Soon you’ll be able to pull hand over a Jackson at Sweetgreen on Sunset Boulevard for that ratatouille bowl or at Tender Greens on Santa Monica Boulevard for that harissa marinated grilled chicken dish (once the L.A. County Health Department lets it reopen.) That’s thanks to a decision tonight by the West Hollywood City Council to require businesses in WeHo to accept cash instead of sticking with a credit- or debit card-only policy.
City Councilmember John Heilman brought forth on April 1 a proposal to require businesses operating in West Hollywood to accept cash. An ordinance implementing Heilman’s proposal was on the City Council’s consent agenda tonight, which meant it got unanimous support
A memo explaining the April 1 proposal noted that “recent trends have moved businesses toward ‘cashless payments’ including the use of cards or mobile devices in place of cash. Supporters say cashless payments are quicker and more convenient, increasing efficiency and saving time for workers and customers. They also remove the need for handling and transporting cash, which can increase safety for employees by lessening the threat of robbery.
“However, this type of payment can be prohibitive for people who are underbanked or unbanked, who may not have access to a debit or credit card. Unbanked households are households that do not currently have a checking or savings account. Underbanked households are households that have a checking and/or savings account but rely on alternative financial services, such as non-bank money orders, check-cashing services, payday loans, rent-to-own services, pawnshop loans, or auto title loans at least once in the last 12 months. People with poor credit history, lack of understanding of the U.S. banking system, immigrant residents with language barriers, people lacking appropriate identification, and people living paycheck to paycheck are those most likely to be unbanked or underbanked.”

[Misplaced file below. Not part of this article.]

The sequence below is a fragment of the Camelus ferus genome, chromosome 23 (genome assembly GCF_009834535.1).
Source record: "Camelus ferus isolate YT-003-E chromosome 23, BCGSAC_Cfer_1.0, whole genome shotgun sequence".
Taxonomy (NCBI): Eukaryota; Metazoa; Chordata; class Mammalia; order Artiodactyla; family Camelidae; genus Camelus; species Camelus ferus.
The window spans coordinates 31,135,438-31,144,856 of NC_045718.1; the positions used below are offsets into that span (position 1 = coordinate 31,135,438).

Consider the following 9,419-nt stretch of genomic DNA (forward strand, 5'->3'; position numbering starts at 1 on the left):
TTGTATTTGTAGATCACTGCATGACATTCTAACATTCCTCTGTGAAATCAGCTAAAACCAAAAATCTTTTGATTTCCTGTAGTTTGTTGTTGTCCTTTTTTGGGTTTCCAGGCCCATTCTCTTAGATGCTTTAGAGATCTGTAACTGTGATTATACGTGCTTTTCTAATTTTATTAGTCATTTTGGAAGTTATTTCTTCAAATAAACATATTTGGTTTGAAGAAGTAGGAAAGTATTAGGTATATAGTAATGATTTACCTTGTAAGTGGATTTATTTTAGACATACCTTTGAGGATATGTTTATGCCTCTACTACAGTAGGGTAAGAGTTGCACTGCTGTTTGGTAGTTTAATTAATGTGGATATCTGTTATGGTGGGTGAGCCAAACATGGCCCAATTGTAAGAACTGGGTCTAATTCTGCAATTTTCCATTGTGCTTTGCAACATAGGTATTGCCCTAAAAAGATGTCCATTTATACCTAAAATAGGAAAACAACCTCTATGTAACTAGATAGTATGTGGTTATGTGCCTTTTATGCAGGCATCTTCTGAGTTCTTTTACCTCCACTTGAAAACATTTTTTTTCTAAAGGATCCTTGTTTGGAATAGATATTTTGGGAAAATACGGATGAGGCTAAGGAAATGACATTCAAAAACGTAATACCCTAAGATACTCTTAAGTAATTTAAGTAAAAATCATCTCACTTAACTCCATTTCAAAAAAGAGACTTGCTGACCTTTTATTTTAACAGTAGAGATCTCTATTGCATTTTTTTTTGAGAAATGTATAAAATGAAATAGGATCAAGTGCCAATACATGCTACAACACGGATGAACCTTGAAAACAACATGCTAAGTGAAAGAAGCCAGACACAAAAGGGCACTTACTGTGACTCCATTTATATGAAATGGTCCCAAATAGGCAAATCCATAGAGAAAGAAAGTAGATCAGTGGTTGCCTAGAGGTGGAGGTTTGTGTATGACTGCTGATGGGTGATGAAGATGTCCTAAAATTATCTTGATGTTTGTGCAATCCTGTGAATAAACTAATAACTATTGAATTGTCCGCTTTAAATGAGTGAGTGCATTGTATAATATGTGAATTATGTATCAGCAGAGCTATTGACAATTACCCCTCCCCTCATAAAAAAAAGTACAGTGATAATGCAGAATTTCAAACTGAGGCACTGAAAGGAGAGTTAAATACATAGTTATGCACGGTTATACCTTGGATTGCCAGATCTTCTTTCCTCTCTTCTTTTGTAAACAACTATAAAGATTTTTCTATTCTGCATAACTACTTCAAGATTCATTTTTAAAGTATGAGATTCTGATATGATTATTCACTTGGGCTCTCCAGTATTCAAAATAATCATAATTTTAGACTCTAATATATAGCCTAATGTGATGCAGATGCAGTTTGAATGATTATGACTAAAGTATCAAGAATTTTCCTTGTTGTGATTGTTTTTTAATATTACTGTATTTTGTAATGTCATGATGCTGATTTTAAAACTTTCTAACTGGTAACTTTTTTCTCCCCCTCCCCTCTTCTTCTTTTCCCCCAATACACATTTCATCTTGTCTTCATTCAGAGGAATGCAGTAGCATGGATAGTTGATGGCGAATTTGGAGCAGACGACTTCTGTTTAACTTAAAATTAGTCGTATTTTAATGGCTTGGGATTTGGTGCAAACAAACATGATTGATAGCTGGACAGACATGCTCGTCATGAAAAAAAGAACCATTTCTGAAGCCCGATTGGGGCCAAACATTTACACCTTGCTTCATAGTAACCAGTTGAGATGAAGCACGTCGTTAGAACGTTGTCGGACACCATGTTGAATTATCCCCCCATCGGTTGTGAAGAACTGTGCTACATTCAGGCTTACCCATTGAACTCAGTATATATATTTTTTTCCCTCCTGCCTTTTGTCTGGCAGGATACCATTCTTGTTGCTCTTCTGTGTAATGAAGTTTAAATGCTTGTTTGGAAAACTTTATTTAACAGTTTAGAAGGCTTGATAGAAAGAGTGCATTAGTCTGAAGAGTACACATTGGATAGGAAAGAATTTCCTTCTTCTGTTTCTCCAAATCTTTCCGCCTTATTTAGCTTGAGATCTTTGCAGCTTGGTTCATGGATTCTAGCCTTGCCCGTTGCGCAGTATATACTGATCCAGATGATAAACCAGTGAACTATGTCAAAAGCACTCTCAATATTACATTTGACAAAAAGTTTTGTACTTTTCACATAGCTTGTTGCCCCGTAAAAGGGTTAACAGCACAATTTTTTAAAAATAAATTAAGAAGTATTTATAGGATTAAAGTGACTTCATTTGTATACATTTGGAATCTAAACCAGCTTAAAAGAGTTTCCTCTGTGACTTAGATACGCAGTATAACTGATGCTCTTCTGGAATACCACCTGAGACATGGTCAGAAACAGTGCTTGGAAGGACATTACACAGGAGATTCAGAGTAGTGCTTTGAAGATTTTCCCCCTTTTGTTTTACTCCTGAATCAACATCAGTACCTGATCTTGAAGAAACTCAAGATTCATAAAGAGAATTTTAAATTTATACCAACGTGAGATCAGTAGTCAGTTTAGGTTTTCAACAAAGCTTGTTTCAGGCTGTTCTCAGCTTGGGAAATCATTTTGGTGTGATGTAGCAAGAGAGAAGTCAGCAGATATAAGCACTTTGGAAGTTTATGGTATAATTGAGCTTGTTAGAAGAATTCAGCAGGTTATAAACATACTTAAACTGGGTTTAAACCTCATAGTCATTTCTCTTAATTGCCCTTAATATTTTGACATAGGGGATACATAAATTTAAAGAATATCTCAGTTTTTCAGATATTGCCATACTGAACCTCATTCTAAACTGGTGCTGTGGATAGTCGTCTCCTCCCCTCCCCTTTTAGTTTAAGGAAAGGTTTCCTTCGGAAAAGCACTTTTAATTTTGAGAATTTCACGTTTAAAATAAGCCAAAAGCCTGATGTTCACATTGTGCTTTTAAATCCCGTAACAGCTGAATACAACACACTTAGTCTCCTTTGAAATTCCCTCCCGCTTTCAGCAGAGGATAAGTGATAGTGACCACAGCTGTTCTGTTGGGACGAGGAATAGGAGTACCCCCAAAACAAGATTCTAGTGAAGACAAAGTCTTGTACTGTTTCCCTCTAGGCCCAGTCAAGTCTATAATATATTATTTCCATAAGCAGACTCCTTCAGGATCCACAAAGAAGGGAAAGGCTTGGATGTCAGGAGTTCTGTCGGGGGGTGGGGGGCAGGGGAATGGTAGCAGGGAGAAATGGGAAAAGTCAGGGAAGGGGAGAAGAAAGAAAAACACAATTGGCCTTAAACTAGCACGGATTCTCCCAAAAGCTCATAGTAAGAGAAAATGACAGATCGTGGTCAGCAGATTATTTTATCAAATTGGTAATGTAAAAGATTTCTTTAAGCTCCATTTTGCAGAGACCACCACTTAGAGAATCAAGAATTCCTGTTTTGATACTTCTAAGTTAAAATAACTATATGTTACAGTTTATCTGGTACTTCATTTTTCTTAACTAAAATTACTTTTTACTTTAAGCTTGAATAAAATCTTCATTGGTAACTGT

The ban is most likely to affect restaurants, where there has been a trend towards cash-free menus as an effort to reduce costs associated with tracking the handling of the cash and providing security. Visa, the credit card company, has promoted the cash-free model with a “Cashless Challenge.” There are other types of businesses that also have implemented “no-cash” policies. One example is Drybar, the hair “blowout” establishment at 8595 Sunset Blvd. at Sunset Plaza.
In response to a push back against the “cash-free” practice by some who consider it discriminatory toward people who have low incomes and might not be able to qualify for a credit card or have a bank account, Connecticut, Massachusetts, and New Jersey now require retailers to accept cash. Philadelphia became the first city to enact a ban on the “cash-free” requirement, which also has been banned by San Francisco.
“According to the Federal Deposit Insurance Corporation (FDIC), 9% of households in Los Angeles were unbanked in 2017, and 15% of households were underbanked. Communities of color have higher percentages of unbanked and underbanked households, with 20.4% of black households and 14.6% of Latinx households in California being unbanked,” says the memo that accompanied Heilman’s proposal.
It isn’t clear whether local businesses that decline to accept cash are aware of the new ordinance yet. The manager of Food Lab at 7252 Santa Monica Boulevard, which recently closed and offers food by delivery only in WeHo, told WEHOville that she was unaware of the proposal in an interview in April.